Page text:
Schadenfreude and sub-prime lending crisis

The housing bubble inspired its own tradition of nay-sayers, doomsday predictors and real-estate Cassandras. One of the first on the scene was the Housing Bubble blog, chronicling the story of excesses gone awry and  sellers in denial well into the correction. It is now joined by a growing chorus of sarcastic, bitter voices. For example there is Housing Doom, not to be confused with Housing Panic or  There are even blogs dedicated to local bubbles in some of the major metropolitan areas such as the San Diego Real Estate Chrono-Collapsometer , Seattle bubble and Boston bubble. Clearly it is fashionable to predict doom-and-gloom in real estate.

Mainstream media is taking a different approach. An article CNN/Money ran yesterday posed the question of exactly what caused the crisis in sub-prime lending. (BTW Wikipedia entry defines that as lending to borrowers with FICO rating below 620.) The blame went to mortgage brokers for steering people to incorrect loans, appraisers for wildly over-stating property values, regulators for taking a laissez-fair approach to the industry, lenders for being over-zealous to extend credit, Wall Street for trading securities backed by substandard mortgage loans and of course, real-estate agents for propping up demand with exaggerated pricing.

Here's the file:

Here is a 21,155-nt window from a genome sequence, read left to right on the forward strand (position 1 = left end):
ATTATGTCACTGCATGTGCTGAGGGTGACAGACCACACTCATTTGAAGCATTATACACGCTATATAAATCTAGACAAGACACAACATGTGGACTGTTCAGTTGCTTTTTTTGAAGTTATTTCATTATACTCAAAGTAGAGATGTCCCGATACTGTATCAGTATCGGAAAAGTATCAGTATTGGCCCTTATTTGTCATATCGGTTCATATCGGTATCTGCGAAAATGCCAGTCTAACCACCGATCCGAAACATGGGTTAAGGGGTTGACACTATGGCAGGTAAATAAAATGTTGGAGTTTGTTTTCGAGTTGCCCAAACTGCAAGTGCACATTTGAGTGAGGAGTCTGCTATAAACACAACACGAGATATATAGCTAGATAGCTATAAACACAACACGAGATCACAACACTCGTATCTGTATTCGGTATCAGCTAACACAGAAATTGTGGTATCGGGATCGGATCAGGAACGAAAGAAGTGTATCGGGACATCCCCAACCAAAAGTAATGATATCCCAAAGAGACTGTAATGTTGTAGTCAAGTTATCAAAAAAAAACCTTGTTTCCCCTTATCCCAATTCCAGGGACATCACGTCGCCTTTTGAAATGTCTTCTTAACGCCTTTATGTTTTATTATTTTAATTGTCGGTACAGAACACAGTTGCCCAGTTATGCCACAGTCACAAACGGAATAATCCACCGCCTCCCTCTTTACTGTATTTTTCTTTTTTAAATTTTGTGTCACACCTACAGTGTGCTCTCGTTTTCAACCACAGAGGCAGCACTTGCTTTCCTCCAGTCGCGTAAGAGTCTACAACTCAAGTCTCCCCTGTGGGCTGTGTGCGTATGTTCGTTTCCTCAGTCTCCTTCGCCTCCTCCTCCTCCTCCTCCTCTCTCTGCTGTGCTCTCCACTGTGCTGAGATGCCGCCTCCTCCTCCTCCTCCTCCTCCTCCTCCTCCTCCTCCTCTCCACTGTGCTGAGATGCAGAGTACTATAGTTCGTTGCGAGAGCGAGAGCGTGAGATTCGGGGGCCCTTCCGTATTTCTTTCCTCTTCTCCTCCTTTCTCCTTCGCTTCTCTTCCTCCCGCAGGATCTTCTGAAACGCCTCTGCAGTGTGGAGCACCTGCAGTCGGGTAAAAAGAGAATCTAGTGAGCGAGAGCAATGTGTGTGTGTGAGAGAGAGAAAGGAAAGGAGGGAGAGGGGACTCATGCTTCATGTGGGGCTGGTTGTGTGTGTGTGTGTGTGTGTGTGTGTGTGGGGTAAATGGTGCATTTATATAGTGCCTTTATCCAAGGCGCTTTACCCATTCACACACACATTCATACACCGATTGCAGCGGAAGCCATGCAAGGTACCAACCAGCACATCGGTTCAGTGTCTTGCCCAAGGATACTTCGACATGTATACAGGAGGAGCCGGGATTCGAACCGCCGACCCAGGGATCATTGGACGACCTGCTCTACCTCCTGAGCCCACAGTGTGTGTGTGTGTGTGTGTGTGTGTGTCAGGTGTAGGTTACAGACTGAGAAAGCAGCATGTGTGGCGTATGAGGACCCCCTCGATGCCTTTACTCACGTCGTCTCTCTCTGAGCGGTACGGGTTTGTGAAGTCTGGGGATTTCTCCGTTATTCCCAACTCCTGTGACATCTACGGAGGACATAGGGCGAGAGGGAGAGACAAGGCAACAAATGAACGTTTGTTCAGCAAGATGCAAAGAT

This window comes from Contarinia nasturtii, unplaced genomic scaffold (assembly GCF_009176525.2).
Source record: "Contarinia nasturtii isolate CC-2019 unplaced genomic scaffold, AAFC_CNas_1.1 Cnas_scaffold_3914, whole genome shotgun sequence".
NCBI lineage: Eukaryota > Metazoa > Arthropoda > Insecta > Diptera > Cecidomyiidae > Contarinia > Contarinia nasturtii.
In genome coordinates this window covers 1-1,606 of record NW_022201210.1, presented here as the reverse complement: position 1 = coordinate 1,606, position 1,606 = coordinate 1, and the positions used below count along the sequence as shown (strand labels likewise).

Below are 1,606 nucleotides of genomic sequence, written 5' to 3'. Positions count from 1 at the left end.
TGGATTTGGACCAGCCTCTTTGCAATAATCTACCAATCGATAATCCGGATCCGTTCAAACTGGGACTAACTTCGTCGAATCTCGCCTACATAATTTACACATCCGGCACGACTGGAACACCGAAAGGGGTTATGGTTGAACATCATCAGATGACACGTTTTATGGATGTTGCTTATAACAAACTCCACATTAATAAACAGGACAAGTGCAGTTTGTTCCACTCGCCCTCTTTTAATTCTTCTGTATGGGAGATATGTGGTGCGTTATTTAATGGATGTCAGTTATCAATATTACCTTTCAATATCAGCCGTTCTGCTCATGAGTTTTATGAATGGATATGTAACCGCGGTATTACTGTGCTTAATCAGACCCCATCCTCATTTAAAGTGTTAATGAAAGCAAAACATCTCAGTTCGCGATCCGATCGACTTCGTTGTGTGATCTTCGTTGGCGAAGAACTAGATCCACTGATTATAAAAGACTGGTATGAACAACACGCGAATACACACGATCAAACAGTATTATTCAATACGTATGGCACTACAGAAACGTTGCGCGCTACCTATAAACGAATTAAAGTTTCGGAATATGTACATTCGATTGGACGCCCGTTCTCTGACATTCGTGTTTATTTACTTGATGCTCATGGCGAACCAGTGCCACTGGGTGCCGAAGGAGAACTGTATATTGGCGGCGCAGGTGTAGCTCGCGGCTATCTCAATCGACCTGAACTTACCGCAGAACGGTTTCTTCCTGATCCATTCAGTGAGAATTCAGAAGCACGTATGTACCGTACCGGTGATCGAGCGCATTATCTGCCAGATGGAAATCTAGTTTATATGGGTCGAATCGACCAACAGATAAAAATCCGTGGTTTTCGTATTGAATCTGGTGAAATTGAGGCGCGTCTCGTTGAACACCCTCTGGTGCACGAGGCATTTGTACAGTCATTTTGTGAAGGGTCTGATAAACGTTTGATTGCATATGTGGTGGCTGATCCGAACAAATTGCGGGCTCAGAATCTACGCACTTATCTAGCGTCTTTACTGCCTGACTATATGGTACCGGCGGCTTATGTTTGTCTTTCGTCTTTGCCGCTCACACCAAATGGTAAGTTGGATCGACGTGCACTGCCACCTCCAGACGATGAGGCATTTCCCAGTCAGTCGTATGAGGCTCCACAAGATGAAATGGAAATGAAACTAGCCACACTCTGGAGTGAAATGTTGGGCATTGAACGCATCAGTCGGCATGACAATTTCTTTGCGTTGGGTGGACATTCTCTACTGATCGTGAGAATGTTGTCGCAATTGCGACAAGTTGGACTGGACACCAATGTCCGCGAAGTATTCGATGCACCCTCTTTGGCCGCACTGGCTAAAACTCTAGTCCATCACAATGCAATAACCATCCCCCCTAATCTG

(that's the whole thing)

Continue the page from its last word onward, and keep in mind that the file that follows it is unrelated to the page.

Curiously left out of the equation are the borrowers who rushed to snap up these loans or investors who decided to gobble up the securities offered by Wall Street. (In a strange case of deja vu, Michael Lewis’s classic Liar’s Poker about 1980s excesses on Wall Street chronicles the story of Solomon Brothers traders successfully creating mortgage-backed securities.) And this blame game is not distributing the credit equally here or taking into account incentives. Real-estate agents are motivated to close deals and sell the property at highest price possible, which leads to all types of subtle tactics to pressure buyers into over-bidding and sellers into accepting a lower bid as chronicled by  Steven Levitt and Steven Dunbar in Freakonomics. It’s hard to fault NARA for that one. But appraisers are supposed to be objective in producing a fair, unbiased estimate of the market value of a property. A real-estate agent standing smug as the client bids a fortune on low-quality, wood-frame construction mass-produced suburban schlock could fall back on the excuse that he/she is only doing the job. So are the traders pushing mortgage-backed securities on eager investors– supply and demand continues to operate in this climate. But the appraiser who sanctions an unconscionable price with speculative valuations is clearly in breach of professional obligations.


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